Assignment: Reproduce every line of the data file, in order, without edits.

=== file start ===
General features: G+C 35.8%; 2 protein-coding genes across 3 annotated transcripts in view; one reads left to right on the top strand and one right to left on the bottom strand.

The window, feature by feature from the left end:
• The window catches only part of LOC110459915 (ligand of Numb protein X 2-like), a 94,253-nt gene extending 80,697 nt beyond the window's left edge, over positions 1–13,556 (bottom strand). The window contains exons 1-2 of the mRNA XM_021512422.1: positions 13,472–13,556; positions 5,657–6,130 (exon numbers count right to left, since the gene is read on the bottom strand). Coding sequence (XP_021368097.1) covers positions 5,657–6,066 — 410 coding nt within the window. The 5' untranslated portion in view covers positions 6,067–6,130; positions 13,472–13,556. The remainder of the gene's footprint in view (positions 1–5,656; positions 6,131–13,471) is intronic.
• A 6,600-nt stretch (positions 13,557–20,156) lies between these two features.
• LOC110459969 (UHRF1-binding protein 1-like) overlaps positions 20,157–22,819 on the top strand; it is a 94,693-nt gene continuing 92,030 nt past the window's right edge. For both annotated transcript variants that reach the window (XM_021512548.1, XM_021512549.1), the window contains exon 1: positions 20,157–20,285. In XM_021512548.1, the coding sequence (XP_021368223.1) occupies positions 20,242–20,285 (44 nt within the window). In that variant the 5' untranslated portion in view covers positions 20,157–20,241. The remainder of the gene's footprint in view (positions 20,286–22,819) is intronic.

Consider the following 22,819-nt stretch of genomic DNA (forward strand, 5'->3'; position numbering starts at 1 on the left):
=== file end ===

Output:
General features: G+C 35.8%; 2 protein-coding genes across 3 annotated transcripts in view; one reads left to right on the top strand and one right to left on the bottom strand.

The window, feature by feature from the left end:
• The window catches only part of LOC110459915 (ligand of Numb protein X 2-like), a 94,253-nt gene extending 80,697 nt beyond the window's left edge, over positions 1–13,556 (bottom strand). The window contains exons 1-2 of the mRNA XM_021512422.1: positions 13,472–13,556; positions 5,657–6,130 (exon numbers count right to left, since the gene is read on the bottom strand). Coding sequence (XP_021368097.1) covers positions 5,657–6,066 — 410 coding nt within the window. The 5' untranslated portion in view covers positions 6,067–6,130; positions 13,472–13,556. The remainder of the gene's footprint in view (positions 1–5,656; positions 6,131–13,471) is intronic.
• A 6,600-nt stretch (positions 13,557–20,156) lies between these two features.
• LOC110459969 (UHRF1-binding protein 1-like) overlaps positions 20,157–22,819 on the top strand; it is a 94,693-nt gene continuing 92,030 nt past the window's right edge. For both annotated transcript variants that reach the window (XM_021512548.1, XM_021512549.1), the window contains exon 1: positions 20,157–20,285. In XM_021512548.1, the coding sequence (XP_021368223.1) occupies positions 20,242–20,285 (44 nt within the window). In that variant the 5' untranslated portion in view covers positions 20,157–20,241. The remainder of the gene's footprint in view (positions 20,286–22,819) is intronic.

Consider the following 22,819-nt stretch of genomic DNA (forward strand, 5'->3'; position numbering starts at 1 on the left):